- Latency: This is another well-known parameter for networks that means delays which are experienced in a network due to any reason. A network with LOW latency is considered to be fast and vice versa.
- Cost of deployment: This parameter indicates whether the infrastructure requirements make it easy to deploy in the practical world or not. A scheme with HIGH cost of deployment is obviously high-cost and difficult to deploy, i.e., with many additions/changes to the existing network making it impractical. A scheme which gets a LOW in this metric will be low-cost to deploy and will require a few changes to the existing network to make it feasible.
|S/No||Scheme||Scalability||Computing cost||Privacy||Latency||Deployment cost|
|1||Pseudonym cum PKI||HIGH||HIGH||HIGH||MED||MED||HIGH|
|5||Identity-Based Encryption (IBE) with Pseudonyms||HIGH||MED||HIGH||HIGH||HIGH||HIGH|
|1||Pseudonym cum PKI||(a) User privacy is achieved by using pseudonym coupled with PKI;|
(b) Certificates (public, private key pairs) are downloaded from trusted authority;
(c) Pseudonyms are changed continuously for preserving privacy.
|(a) Thousands of certificates to be downloaded to OBU; (b) Certificates need to be replenished periodically; (c) CRL has to be maintained and it keeps on changing and is time- and resource-hungry; (d) The CA can link pseudonyms with vehicles, and therefore have to be secure.|
|2||Group Signatures||(a) Privacy achieved by forming groups;|
(b) Reduced transmission by ways of periodic broadcasts by a single member of group.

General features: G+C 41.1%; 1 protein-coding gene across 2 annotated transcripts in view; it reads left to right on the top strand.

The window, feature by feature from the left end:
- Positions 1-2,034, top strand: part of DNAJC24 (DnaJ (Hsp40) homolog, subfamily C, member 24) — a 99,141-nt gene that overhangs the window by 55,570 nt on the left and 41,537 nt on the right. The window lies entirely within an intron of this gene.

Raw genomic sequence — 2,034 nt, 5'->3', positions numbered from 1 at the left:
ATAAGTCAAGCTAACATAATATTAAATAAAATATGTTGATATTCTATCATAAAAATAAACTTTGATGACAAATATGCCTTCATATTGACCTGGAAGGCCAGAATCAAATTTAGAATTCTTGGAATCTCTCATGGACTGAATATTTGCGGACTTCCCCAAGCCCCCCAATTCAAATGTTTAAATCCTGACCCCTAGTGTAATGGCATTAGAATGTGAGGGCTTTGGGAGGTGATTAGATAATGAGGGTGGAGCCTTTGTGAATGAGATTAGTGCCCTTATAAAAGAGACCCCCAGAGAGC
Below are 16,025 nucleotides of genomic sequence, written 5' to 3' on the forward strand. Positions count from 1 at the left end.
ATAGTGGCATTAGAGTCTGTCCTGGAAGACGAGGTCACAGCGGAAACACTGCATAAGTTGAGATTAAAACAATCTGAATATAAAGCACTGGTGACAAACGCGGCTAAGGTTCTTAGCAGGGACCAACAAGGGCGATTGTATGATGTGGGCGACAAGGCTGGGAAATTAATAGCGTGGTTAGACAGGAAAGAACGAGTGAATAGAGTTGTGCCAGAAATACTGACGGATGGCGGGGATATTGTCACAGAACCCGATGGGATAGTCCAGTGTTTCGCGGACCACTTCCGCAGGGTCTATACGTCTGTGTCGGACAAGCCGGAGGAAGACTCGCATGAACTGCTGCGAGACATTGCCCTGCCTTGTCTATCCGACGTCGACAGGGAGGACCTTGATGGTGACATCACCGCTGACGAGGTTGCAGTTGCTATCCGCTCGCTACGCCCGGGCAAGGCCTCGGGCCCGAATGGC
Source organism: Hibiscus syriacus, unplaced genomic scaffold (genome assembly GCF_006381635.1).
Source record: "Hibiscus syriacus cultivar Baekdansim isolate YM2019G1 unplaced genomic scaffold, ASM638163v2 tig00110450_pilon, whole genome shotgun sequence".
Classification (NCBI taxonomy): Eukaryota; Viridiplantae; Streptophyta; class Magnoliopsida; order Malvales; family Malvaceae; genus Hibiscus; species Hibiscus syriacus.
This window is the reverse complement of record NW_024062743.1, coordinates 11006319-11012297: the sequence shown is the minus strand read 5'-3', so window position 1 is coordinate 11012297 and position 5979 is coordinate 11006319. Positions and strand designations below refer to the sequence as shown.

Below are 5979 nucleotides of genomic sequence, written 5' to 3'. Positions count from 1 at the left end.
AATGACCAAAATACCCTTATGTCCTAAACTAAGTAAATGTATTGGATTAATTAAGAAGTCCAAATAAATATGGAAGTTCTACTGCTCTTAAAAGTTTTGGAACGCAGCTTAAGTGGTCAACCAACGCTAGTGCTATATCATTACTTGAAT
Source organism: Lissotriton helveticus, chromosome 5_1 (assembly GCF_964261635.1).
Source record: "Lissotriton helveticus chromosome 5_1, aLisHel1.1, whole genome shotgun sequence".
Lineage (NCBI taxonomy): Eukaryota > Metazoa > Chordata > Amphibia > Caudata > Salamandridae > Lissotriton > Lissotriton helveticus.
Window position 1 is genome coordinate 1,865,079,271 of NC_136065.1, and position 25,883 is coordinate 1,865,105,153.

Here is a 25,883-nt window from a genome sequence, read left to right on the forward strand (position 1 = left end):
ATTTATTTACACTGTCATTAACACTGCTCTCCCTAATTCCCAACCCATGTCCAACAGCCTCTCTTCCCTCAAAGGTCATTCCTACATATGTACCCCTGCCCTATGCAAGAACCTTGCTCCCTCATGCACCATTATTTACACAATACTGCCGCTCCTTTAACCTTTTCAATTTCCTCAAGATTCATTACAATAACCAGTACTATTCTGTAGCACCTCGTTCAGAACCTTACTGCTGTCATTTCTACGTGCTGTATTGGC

|(a) TA can reveal the real identity of user |
(b) CRL has to be maintained and checked and it increases with the size of the group.
|3||Trust-Based Schemes||Information accepted based on trust. |
Trust established based on previous record in a centralized authority or based on current and previous interactions with the user in the same session.
|(a) No initial trust information available as centralized system would be too slow/too huge; (b) Protection against inside attackers is difficult; (c) Trust score has to be maintained and checked.|
|4||K-anonymity||(a) Messages are disseminated by ways of flooding it to neighbours; (b) Ensures privacy as long as size of group is adequate.||Flooding is used to disseminate messages which if not effective, can overwhelm the network and eat up bandwidth for the same message. Efficient and practical algorithm missing.|
|5||Identity-Based Encryption (IBE) With Pseudonyms||(a) User’s public key is derived from his public identification such as VIN, etc., which eliminates the need for public key distribution (b) No need for certificate downloads and storage in OBUs (c) Additional information such as a time stamp can also be added.||(a) Secure channel needed for private key distribution; (b) PKG has to be highly secure; (c) TRA can reveal the real identity of the user, therefore must be secure; (d) Revocation is still an open problem.|
10. Possible Solutions to Security Issues
|Simulation Time||500 s|
|Scenario||3 Lane Highway|
|Max Vehicle Speed||28 m/s or 100 Km/h|
|Network Simulation Package||OMNET++|
|Vehicular Traffic Generation Tool||SUMO|
|Number of Vehicles||330|
|Vehicle Density||20–30 veh/Km|
|Transmission Range||500 m in each direction|
Conflicts of Interest